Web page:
A major criterion for graduation is to have developed an open
and diverse meritocratic
community. Time has demonstrated that these kinds of
communities are more robust and productive than more closed
As a project grows, it needs to renew itself by accepting new
committers. A project needs to learn how it can recruit new
developers and committers into the community. Accepting new
committers usually increases the diversity of the project. So,
this process is very beneficial. Community building requires energy
which could have been spent on code development but this cost
is an important investment for the future of the project.
The openness of the community is not only measured by the
number of contributors. Open and respectful discussions on the
mailing lists are vital. Ways to resolve technical conflict
without destroying personal relationships must be learned.
Mailing lists are the life blood of Apache communities. They
are the primary mode of discourse and constitute a public and
historic record of the project. Other forms of communication
(P2P, F2F, personal emails and so on) are secondary. There are
well founded fears about use of these media for project
communication. Though many projects successfully blend other
forms of communications, care needs to be taken since
out-of-band communications have led to difficulties in the
past. The reason is that communications on other than the
public mail aliases exclude parts of the community. Even
publicly advertised IRC chats can be exclusionary due to time
zone constraints or conflicting time commitments by community
members who might want to participate.
Apache project mailing lists are public, well indexed and well
archived. This allows anyone to monitor (both in real time and
by browsing the archives) what's happening. Opinions expressed
are public and poor behavior risks a poster's reputation.
Private communications tend to be more candid but also more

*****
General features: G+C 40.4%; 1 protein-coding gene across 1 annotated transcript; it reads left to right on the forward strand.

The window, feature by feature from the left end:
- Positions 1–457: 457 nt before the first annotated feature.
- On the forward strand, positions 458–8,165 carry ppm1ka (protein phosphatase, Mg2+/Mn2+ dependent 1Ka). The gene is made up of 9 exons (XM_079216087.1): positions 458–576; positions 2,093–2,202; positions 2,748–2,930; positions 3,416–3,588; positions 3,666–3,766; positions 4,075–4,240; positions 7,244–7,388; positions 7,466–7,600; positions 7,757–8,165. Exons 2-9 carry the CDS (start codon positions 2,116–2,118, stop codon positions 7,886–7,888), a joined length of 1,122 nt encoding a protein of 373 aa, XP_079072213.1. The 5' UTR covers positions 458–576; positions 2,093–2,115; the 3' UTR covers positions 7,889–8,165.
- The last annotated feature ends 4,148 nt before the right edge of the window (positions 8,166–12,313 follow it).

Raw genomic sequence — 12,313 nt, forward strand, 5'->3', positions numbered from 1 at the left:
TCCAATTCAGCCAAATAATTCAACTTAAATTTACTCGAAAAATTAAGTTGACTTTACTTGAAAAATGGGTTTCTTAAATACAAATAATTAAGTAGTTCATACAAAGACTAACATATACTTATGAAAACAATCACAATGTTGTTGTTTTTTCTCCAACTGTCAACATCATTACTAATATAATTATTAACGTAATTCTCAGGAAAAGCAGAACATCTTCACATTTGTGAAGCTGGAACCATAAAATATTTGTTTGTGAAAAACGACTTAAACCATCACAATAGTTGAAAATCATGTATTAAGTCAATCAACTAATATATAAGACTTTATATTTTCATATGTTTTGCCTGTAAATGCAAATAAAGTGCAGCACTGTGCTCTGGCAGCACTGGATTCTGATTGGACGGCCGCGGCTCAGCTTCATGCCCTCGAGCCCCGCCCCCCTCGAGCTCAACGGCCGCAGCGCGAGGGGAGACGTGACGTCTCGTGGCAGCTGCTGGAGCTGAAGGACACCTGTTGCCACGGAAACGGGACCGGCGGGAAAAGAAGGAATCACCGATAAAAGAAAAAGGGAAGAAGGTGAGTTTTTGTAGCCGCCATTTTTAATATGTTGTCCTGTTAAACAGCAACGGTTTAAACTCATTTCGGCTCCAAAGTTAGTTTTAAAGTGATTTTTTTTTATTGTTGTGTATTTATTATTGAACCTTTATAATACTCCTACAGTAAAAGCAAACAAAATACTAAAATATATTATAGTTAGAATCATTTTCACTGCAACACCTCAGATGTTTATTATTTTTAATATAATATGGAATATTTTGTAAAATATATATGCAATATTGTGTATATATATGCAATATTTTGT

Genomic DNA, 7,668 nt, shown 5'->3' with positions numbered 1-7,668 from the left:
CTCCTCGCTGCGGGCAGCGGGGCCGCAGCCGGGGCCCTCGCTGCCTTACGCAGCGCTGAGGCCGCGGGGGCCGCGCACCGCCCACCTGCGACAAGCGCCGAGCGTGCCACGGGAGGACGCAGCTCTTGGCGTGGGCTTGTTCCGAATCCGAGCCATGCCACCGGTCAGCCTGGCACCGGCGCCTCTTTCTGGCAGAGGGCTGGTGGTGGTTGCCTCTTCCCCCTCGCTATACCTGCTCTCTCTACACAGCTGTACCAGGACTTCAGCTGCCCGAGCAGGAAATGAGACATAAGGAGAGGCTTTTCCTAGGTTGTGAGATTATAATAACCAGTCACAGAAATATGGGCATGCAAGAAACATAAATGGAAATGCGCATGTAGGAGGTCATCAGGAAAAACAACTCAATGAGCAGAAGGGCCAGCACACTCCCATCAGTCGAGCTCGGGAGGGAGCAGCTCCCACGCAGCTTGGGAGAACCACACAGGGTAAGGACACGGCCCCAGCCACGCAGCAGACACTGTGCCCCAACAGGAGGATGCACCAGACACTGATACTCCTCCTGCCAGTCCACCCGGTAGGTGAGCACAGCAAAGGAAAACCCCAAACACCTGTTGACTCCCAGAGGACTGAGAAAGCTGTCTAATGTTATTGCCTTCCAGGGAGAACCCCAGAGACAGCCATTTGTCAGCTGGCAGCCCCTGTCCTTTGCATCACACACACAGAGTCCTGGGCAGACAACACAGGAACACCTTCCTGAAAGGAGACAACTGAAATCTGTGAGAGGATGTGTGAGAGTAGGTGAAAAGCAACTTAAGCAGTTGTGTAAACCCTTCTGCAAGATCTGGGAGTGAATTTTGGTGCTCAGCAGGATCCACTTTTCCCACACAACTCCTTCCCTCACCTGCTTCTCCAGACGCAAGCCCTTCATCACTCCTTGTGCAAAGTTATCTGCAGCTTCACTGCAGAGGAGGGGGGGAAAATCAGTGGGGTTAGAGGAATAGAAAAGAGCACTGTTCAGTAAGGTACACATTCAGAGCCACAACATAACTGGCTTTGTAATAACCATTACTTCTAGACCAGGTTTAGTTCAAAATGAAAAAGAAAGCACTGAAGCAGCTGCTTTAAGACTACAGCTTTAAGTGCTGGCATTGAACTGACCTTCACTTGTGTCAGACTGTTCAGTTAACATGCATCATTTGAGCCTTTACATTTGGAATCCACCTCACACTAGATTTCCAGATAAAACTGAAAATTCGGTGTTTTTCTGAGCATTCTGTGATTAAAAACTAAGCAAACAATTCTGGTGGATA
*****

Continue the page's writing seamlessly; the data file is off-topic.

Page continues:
likely to be ill-judged. Back channel communication tend to be
divisive, excluding some members of the group. This tends to
have a corrosive effect on the collective spirit of the
community. Mistrust builds when opinions backed by blocks of
developers arise fully formed on list.
Communication through other channels also reduces the chance
As with most social networks, most subscribers to a mailing
list never post and most posts come from a tiny minority of
subscribers. Some passive subscribers are just interested in
where the project is going but others understand related
fields and have a limited intersection of interest. This
second group will often post when this topic arises on list.
Using public mailing lists to develop designs allows the
chance encounter of ideas which often results in innovation.
If alternative forums are used by a project, it is important
to try to minimize the chances of problems arising. All
matters of substance need to be moved back to the mailing
lists. Public records should be kept and posted back to the
list. Regular reminders should be posted to remind people that
other secondary forms of communication exist.
There are a limited number of topics such as security issues
and discussions about people which are best handled in
private. As much business of the project as possible should
take place on public lists but the private list is available
for those matters of a sensitive nature. Good netiquette
requires that permission from the poster should be sought
before making public, posts made to a private list. Try to
avoid cross-posting between public and private forums. Take
care not to post a reply to a private post to a public forum
Learning to use mailing lists effectively is very important.
If this can be achieved, then you have shown to be a lively,
active and successful community. The future looks bright.